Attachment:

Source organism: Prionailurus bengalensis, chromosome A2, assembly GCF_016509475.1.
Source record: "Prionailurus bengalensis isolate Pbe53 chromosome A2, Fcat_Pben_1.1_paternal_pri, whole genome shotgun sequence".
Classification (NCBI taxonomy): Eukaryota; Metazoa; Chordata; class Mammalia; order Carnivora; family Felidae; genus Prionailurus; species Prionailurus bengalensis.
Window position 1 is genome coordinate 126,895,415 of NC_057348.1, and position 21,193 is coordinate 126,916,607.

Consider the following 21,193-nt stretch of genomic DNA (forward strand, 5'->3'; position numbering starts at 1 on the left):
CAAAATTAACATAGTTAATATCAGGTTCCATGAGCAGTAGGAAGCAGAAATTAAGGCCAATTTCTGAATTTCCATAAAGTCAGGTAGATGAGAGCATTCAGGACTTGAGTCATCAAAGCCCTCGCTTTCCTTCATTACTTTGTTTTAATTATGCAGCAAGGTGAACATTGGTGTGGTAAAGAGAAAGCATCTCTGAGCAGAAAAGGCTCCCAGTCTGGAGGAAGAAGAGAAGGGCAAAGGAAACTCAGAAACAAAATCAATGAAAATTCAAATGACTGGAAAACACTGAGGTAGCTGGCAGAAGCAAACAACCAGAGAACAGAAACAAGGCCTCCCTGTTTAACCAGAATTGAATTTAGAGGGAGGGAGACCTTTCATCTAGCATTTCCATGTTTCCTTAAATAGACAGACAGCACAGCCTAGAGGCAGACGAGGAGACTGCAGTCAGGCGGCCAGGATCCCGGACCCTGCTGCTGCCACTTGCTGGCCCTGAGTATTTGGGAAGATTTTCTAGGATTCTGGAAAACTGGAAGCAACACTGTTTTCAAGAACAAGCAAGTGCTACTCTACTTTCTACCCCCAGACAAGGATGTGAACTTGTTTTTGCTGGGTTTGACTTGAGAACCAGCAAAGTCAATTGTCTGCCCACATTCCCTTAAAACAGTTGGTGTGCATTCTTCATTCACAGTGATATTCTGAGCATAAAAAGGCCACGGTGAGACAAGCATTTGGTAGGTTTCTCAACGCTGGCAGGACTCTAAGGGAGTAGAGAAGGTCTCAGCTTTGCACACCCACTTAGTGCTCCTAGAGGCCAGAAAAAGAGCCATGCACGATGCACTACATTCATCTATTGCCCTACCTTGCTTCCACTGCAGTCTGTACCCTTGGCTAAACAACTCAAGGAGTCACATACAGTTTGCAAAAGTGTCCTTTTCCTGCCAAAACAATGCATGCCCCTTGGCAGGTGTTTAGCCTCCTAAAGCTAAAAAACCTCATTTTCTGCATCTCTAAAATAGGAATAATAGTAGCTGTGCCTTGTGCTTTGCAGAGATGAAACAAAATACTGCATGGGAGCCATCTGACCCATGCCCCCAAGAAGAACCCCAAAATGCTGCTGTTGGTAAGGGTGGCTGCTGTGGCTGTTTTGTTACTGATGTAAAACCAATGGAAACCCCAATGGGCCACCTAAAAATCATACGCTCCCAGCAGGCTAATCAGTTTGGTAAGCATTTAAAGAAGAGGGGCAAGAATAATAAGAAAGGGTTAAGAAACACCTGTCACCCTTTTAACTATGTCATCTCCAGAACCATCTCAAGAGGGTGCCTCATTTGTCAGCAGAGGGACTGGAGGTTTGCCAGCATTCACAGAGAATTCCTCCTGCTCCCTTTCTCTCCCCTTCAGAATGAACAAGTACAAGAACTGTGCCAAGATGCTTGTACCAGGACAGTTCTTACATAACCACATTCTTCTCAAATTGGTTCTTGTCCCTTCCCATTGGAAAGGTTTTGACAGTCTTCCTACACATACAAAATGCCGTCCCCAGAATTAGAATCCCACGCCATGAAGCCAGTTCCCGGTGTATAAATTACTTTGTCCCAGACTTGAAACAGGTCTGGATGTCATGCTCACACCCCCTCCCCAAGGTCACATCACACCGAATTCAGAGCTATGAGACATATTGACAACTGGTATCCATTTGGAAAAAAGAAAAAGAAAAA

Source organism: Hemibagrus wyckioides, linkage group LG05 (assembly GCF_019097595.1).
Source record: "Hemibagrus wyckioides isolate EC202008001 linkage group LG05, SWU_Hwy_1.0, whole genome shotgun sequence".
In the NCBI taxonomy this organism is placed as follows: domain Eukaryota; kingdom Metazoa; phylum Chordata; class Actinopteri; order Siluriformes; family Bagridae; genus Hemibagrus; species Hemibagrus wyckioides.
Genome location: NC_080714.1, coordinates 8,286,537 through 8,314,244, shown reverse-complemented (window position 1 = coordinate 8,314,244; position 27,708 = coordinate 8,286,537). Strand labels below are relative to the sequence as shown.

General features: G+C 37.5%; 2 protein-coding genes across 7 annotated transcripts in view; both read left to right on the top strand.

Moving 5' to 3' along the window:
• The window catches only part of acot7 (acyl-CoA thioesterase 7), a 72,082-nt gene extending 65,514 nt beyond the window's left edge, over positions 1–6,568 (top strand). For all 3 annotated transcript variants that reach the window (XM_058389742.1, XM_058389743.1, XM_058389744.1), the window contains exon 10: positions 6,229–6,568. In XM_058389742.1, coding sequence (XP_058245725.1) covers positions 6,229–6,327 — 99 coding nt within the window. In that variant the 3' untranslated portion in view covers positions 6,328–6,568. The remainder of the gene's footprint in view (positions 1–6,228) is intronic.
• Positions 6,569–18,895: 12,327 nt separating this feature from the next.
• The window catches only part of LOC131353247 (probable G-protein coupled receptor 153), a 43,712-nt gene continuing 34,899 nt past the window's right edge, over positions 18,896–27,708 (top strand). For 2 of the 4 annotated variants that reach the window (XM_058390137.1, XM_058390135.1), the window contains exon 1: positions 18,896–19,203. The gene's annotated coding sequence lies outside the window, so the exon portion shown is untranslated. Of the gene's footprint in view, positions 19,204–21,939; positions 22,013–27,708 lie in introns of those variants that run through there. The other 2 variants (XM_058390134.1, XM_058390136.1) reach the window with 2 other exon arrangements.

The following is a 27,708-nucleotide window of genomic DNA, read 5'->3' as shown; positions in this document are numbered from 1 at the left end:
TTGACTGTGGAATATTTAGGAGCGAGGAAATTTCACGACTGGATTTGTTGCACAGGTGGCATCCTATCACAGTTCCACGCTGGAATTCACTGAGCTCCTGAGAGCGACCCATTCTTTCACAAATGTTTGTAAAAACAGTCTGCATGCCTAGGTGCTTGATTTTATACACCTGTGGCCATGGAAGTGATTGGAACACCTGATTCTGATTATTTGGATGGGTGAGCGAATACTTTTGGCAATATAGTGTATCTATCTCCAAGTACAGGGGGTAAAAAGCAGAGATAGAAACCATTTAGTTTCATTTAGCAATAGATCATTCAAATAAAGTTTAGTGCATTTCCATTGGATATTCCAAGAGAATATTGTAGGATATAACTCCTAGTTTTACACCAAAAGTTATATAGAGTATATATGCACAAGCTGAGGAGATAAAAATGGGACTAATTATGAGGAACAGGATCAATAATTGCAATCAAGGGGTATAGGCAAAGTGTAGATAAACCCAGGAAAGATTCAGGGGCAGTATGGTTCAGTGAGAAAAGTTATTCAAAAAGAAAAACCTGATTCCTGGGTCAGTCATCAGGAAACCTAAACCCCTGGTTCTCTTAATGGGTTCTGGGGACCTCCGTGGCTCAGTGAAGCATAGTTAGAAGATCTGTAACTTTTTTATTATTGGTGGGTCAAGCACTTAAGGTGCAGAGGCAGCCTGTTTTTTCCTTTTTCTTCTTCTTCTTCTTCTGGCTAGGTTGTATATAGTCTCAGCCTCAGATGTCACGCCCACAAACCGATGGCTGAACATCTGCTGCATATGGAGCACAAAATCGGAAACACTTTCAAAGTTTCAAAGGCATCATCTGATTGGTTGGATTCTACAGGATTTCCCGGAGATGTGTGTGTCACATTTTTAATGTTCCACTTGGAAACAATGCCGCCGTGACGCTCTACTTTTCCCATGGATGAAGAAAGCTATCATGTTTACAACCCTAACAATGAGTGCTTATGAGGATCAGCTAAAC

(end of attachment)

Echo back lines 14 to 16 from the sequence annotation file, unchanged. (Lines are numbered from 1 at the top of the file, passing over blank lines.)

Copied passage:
• Positions 6,569–18,895: 12,327 nt separating this feature from the next.
• The window catches only part of LOC131353247 (probable G-protein coupled receptor 153), a 43,712-nt gene continuing 34,899 nt past the window's right edge, over positions 18,896–27,708 (top strand). For 2 of the 4 annotated variants that reach the window (XM_058390137.1, XM_058390135.1), the window contains exon 1: positions 18,896–19,203. The gene's annotated coding sequence lies outside the window, so the exon portion shown is untranslated. Of the gene's footprint in view, positions 19,204–21,939; positions 22,013–27,708 lie in introns of those variants that run through there. The other 2 variants (XM_058390134.1, XM_058390136.1) reach the window with 2 other exon arrangements.

The following is a 27,708-nucleotide window of genomic DNA, read 5'->3' as shown; positions in this document are numbered from 1 at the left end: